In 1982, the Columban General Council made the monumental decision to officially allow and encourage vocations from mission countries.
By the early 1990s, the Columbans were blessed with seminary students from several of their mission countries, and many different ethnic backgrounds.
On November 23, 1991, one of these seminarians, Peter Nguyen Van Hung became a Columban Father with his ordination at Saint Therese's Church in Lakemba, New South Wales, Australia.
Father Hung is a native of Vietnam, and the first Columban Father of Vietnamese heritage. Father Hung’s family fled their native Vietnam in 1979, a few years after the communist takeover. They found asylum in Fujisawa, Japan, where the future Father Hung first encountered the Columbans, who were ministering to Vietnamese refugees.
In 1982 the family moved to Australia, and Van Hung became an Australian citizen around 1988. But he never forgot his connection to the Columbans, and made the decision to become a priest.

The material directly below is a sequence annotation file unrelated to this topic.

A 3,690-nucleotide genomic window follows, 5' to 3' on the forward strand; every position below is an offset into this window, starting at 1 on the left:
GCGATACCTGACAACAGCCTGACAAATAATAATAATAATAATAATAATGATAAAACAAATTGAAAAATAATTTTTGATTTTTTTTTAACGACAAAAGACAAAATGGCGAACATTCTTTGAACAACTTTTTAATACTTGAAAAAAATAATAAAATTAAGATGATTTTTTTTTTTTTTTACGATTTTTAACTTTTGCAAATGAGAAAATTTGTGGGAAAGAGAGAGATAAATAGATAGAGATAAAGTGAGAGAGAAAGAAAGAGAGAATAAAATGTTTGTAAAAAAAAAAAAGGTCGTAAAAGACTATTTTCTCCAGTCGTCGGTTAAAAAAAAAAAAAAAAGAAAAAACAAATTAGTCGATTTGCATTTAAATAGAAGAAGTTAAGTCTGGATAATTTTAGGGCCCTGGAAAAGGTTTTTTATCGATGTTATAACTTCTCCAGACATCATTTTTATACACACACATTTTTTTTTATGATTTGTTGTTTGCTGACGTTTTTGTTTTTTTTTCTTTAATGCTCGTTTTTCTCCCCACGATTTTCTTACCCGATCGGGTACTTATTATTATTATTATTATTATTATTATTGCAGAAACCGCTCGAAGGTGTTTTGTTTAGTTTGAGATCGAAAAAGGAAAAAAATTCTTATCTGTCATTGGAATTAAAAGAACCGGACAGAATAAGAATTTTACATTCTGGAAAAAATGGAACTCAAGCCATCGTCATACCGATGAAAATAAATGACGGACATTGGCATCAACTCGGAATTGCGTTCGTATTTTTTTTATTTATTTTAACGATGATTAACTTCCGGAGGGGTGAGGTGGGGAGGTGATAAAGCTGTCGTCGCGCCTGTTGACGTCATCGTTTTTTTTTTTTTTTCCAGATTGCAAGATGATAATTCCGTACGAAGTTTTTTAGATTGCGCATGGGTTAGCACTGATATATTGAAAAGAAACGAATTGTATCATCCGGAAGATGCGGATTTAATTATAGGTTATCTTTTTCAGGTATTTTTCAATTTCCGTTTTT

Although the Columbans have never established a formal mission in Vietnam, they historically have had many connections to that nation. These include several Columbans who served as chaplains in Vietnam during the war there,
Father Terence O’Driscoll who served as a Papal Nuncio to North Vietnam, Father Patrick O’Connor reporting on the Vietnam War as a correspondent, and many others.
The ordination of Father Van Hung solidified the Columban link to Vietnam. In 1995, another Vietnam-born Australian, Xuan Tien Nguyen was ordained a Columban Father.